To improve the drinking water distribution system, almost four miles (20,800 linear feet) of new water mains made from concrete-lined ductile iron, which is more resilient and less prone to breakage, were added to replace older cast iron pipes. Fire protection was enhanced with the addition of 11 new fire hydrants and the replacement of 50 existing fire hydrants, ensuring firefighters have ready access to the City’s water supply during emergencies. In addition, almost 3,500 linear feet of new sanitary sewers were replaced.
As part of the final street restoration, 44,182 square yards of roadway was resurfaced, 20,475 square feet of sidewalk was reconstructed with 6,825 square feet added, and 4,895 linear feet of concrete curbs were rebuilt with 6,052 linear feet of new curbs installed. Throughout the project area, 31 pedestrian ramps were replaced and three new ramps were installed.
More photos and a map of the project area are available here.
About the NYC Department of Design and Construction
The Department of Design and Construction is the City’s primary capital construction project manager. In supporting Mayor de Blasio’s long-term vision of growth, sustainability, resiliency, equity and healthy living, DDC provides communities with new or renovated public buildings such as firehouses, libraries, police precincts, and new or upgraded roads, sewers and water mains in all five boroughs. To manage this $15.5 billion portfolio, DDC partners with other City agencies, architects and consultants, whose experience bring efficient, innovative and environmentally-conscious design and construction strategies to City projects. For more information, please visit nyc.gov/ddc.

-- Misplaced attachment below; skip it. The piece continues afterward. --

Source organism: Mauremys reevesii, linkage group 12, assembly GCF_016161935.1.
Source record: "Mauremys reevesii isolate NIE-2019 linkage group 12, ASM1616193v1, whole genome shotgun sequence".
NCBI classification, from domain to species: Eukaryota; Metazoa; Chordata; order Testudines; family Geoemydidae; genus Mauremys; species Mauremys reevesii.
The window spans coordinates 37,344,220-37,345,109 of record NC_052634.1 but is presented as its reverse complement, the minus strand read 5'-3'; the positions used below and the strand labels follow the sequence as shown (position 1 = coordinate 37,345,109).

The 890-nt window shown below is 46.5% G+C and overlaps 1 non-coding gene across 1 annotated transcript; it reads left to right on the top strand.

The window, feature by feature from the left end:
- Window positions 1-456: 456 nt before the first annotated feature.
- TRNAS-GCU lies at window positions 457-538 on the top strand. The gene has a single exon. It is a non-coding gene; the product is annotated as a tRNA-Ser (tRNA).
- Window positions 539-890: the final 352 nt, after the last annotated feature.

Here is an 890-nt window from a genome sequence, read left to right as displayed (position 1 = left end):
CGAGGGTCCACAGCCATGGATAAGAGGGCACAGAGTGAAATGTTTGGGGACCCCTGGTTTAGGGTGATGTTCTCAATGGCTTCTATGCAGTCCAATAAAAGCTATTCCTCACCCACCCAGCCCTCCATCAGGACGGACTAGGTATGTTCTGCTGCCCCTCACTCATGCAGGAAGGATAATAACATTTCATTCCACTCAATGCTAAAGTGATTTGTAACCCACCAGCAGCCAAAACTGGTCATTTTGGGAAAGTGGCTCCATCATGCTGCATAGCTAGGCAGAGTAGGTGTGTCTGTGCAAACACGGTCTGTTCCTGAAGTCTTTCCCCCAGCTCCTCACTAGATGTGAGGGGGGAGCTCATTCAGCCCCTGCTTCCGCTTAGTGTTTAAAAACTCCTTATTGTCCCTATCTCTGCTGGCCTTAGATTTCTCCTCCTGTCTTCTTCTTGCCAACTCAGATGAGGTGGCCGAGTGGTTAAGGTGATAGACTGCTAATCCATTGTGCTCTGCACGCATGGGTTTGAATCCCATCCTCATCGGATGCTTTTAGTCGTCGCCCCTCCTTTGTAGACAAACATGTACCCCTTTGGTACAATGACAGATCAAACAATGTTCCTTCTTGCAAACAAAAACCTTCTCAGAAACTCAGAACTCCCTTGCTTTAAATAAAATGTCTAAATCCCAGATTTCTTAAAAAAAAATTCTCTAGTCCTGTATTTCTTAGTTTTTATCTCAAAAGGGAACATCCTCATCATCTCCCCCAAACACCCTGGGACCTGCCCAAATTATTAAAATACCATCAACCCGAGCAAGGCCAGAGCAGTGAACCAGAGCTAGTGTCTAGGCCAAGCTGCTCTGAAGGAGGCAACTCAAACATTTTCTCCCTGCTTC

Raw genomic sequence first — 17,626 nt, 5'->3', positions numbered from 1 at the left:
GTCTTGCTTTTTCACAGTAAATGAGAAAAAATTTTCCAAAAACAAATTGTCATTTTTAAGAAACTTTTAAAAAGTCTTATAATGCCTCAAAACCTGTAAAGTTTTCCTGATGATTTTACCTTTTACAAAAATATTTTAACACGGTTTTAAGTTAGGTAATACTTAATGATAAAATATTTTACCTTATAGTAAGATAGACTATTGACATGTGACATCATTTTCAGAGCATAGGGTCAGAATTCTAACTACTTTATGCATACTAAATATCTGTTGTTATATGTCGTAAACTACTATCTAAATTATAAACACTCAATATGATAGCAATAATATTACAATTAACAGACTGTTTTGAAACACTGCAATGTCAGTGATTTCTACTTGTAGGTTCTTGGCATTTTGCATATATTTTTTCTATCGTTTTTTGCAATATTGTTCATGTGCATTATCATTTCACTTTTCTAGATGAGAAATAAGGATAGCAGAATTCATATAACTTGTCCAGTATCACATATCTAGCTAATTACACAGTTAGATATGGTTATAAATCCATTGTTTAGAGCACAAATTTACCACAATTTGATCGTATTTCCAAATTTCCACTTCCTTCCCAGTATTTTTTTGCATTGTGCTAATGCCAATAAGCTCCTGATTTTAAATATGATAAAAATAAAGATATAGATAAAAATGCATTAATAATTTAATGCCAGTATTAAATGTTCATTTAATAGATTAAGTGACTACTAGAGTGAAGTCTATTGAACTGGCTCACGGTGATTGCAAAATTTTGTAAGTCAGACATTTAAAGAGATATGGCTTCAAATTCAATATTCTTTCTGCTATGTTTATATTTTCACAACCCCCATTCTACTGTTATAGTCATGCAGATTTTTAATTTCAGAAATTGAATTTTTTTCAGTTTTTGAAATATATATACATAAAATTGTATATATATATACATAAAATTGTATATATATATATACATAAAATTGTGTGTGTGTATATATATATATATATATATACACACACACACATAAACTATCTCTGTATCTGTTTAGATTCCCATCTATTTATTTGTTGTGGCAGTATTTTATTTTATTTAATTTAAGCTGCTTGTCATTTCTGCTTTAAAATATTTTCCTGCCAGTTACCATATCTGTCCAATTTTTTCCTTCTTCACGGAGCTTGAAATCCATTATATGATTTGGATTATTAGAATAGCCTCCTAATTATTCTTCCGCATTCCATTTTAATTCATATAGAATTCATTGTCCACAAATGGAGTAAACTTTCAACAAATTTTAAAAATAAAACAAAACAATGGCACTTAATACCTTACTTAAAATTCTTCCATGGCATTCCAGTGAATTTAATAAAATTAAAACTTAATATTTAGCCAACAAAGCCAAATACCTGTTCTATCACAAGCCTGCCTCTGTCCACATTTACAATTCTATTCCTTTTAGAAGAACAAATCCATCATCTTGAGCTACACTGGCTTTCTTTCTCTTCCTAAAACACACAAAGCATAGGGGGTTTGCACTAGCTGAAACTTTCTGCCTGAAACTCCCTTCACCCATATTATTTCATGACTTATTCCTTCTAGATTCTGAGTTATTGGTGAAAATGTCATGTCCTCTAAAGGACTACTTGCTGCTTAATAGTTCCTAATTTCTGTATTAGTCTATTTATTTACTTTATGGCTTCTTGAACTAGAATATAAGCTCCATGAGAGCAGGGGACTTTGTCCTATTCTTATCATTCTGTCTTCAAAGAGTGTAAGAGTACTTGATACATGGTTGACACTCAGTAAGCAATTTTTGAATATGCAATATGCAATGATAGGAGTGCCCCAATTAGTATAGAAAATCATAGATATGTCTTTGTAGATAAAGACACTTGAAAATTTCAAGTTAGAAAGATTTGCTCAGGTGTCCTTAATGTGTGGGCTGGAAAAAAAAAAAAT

About the NYC Department of Environmental Protection
DEP manages New York City’s water supply, providing approximately 1 billion gallons of high-quality drinking water each day to more than 9 million residents, including 8.3 million in New York City. The water is delivered from a watershed that extends more than 125 miles from the city, comprising 19 reservoirs and three controlled lakes. Approximately 7,000 miles of water mains, tunnels and aqueducts bring water to homes and businesses throughout the five boroughs, and 7,500 miles of sewer lines and 96 pump stations take wastewater to 14 in-city treatment plants. DEP has a robust capital program, with a planned $20.1 billion in investments over the next 10 years that will create up to 3,000 construction-related jobs per year. For more information, visit nyc.gov/dep, like us on Facebook, or follow us on Twitter.